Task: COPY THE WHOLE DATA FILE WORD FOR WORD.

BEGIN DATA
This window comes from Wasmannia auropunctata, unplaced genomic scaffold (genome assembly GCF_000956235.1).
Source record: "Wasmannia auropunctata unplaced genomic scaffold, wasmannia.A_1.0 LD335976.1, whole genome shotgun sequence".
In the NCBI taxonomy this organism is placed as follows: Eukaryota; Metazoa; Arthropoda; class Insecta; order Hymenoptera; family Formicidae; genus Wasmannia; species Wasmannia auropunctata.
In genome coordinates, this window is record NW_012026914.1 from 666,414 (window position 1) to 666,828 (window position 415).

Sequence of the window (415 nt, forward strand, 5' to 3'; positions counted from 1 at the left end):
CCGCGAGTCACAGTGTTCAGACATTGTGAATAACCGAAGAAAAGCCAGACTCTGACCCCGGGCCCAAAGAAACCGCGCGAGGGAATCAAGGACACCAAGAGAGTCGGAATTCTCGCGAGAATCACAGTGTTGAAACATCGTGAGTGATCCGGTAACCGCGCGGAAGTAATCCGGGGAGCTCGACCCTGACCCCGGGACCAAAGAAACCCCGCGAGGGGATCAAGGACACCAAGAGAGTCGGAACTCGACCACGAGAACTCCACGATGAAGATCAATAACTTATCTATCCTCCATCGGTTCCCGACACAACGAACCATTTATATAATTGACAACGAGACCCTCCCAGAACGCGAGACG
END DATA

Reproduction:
This window comes from Wasmannia auropunctata, unplaced genomic scaffold (genome assembly GCF_000956235.1).
Source record: "Wasmannia auropunctata unplaced genomic scaffold, wasmannia.A_1.0 LD335976.1, whole genome shotgun sequence".
In the NCBI taxonomy this organism is placed as follows: Eukaryota; Metazoa; Arthropoda; class Insecta; order Hymenoptera; family Formicidae; genus Wasmannia; species Wasmannia auropunctata.
In genome coordinates, this window is record NW_012026914.1 from 666,414 (window position 1) to 666,828 (window position 415).

Sequence of the window (415 nt, forward strand, 5' to 3'; positions counted from 1 at the left end):
CCGCGAGTCACAGTGTTCAGACATTGTGAATAACCGAAGAAAAGCCAGACTCTGACCCCGGGCCCAAAGAAACCGCGCGAGGGAATCAAGGACACCAAGAGAGTCGGAATTCTCGCGAGAATCACAGTGTTGAAACATCGTGAGTGATCCGGTAACCGCGCGGAAGTAATCCGGGGAGCTCGACCCTGACCCCGGGACCAAAGAAACCCCGCGAGGGGATCAAGGACACCAAGAGAGTCGGAACTCGACCACGAGAACTCCACGATGAAGATCAATAACTTATCTATCCTCCATCGGTTCCCGACACAACGAACCATTTATATAATTGACAACGAGACCCTCCCAGAACGCGAGACG